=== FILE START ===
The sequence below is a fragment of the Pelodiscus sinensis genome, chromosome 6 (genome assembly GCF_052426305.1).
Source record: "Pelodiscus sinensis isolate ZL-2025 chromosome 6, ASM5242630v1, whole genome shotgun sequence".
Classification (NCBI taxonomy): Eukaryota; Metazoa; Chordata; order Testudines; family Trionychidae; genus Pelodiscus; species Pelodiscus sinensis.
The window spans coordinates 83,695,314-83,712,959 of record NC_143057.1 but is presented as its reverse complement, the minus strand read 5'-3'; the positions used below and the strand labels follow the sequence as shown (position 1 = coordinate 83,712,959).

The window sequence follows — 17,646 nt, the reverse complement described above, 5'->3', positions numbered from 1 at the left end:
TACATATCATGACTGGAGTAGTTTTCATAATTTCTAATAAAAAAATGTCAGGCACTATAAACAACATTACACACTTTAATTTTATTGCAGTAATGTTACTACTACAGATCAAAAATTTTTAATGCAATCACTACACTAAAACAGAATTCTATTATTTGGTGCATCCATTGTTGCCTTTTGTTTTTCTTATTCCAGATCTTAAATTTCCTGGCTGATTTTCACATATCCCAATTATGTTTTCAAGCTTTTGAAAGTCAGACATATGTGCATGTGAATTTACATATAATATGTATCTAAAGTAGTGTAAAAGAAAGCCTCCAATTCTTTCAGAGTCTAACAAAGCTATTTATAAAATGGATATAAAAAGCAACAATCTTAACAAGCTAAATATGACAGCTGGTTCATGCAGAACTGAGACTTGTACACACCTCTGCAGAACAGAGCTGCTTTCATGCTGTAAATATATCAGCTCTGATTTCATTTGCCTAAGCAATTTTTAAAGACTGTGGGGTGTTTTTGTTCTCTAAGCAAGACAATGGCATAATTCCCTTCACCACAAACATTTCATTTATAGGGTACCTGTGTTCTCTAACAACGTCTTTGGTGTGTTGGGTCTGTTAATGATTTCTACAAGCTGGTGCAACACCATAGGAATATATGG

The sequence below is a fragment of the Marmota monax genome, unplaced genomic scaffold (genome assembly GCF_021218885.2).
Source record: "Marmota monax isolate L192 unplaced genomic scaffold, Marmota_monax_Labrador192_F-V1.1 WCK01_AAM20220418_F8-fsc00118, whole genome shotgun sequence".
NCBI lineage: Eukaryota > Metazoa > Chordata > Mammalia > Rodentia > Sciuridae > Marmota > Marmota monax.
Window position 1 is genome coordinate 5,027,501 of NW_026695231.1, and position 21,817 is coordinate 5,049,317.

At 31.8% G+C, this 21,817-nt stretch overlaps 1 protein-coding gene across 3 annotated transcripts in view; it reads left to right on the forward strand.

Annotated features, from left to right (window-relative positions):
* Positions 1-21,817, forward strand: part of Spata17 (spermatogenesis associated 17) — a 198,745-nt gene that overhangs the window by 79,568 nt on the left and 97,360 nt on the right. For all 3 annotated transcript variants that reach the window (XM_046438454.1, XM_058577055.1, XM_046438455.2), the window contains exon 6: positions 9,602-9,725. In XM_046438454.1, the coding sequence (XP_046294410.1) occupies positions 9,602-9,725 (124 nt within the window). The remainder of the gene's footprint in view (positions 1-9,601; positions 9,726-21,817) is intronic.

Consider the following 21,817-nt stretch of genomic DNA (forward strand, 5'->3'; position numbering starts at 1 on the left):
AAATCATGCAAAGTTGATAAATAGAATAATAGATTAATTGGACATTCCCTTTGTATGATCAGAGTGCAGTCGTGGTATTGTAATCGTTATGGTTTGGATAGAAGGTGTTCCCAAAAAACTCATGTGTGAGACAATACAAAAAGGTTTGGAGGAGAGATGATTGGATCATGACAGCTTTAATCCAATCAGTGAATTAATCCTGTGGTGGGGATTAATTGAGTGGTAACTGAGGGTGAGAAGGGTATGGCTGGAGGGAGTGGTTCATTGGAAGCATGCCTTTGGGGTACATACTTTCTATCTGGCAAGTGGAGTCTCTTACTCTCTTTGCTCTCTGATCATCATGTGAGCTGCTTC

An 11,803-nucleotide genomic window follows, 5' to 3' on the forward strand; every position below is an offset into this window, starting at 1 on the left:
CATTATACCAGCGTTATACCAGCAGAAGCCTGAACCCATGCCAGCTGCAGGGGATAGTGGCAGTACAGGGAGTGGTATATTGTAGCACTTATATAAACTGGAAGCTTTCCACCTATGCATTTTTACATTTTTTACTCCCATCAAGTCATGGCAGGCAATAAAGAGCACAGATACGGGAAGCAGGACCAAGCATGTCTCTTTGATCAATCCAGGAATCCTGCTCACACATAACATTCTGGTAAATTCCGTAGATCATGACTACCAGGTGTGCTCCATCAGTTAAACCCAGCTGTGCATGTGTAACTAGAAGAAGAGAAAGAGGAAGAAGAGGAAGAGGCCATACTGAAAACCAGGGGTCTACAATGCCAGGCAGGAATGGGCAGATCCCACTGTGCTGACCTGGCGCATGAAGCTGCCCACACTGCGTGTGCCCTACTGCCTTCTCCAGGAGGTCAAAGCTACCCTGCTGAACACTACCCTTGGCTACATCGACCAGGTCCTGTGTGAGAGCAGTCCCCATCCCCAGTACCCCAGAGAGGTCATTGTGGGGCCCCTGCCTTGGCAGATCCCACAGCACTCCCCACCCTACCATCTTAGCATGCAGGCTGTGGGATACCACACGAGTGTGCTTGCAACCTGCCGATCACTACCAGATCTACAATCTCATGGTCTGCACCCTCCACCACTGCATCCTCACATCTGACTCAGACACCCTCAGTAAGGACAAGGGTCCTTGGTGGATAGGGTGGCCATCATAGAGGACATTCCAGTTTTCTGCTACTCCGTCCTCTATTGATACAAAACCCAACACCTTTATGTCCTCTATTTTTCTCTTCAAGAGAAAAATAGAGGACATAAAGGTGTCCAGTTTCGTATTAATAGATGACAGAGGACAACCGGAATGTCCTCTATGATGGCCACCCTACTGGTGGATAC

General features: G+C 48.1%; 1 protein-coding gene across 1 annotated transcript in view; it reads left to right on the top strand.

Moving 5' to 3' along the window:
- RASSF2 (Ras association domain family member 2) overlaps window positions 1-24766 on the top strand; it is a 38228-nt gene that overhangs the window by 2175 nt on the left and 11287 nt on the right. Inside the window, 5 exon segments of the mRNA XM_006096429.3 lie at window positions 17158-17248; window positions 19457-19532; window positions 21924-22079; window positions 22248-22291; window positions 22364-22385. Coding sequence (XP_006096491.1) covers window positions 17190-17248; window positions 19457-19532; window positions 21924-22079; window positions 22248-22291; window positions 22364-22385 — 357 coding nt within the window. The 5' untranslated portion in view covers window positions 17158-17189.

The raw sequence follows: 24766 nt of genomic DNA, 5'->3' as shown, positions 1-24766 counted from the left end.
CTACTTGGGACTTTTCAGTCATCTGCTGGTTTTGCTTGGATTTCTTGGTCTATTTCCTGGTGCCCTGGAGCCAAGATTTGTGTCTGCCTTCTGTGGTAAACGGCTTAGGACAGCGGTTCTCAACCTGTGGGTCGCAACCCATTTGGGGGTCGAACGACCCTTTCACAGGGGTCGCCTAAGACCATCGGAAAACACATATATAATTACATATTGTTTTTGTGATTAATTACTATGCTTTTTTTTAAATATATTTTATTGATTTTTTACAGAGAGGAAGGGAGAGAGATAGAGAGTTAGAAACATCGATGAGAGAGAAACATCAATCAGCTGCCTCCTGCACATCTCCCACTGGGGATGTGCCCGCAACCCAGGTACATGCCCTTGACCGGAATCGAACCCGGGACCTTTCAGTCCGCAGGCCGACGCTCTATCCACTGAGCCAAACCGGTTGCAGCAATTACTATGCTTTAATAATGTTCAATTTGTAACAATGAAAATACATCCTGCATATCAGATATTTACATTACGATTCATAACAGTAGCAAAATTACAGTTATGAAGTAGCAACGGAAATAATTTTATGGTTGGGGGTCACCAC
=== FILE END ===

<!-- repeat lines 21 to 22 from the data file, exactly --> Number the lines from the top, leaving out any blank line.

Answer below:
The raw sequence follows: 24766 nt of genomic DNA, 5'->3' as shown, positions 1-24766 counted from the left end.
CTACTTGGGACTTTTCAGTCATCTGCTGGTTTTGCTTGGATTTCTTGGTCTATTTCCTGGTGCCCTGGAGCCAAGATTTGTGTCTGCCTTCTGTGGTAAACGGCTTAGGACAGCGGTTCTCAACCTGTGGGTCGCAACCCATTTGGGGGTCGAACGACCCTTTCACAGGGGTCGCCTAAGACCATCGGAAAACACATATATAATTACATATTGTTTTTGTGATTAATTACTATGCTTTTTTTTAAATATATTTTATTGATTTTTTACAGAGAGGAAGGGAGAGAGATAGAGAGTTAGAAACATCGATGAGAGAGAAACATCAATCAGCTGCCTCCTGCACATCTCCCACTGGGGATGTGCCCGCAACCCAGGTACATGCCCTTGACCGGAATCGAACCCGGGACCTTTCAGTCCGCAGGCCGACGCTCTATCCACTGAGCCAAACCGGTTGCAGCAATTACTATGCTTTAATAATGTTCAATTTGTAACAATGAAAATACATCCTGCATATCAGATATTTACATTACGATTCATAACAGTAGCAAAATTACAGTTATGAAGTAGCAACGGAAATAATTTTATGGTTGGGGGTCACCAC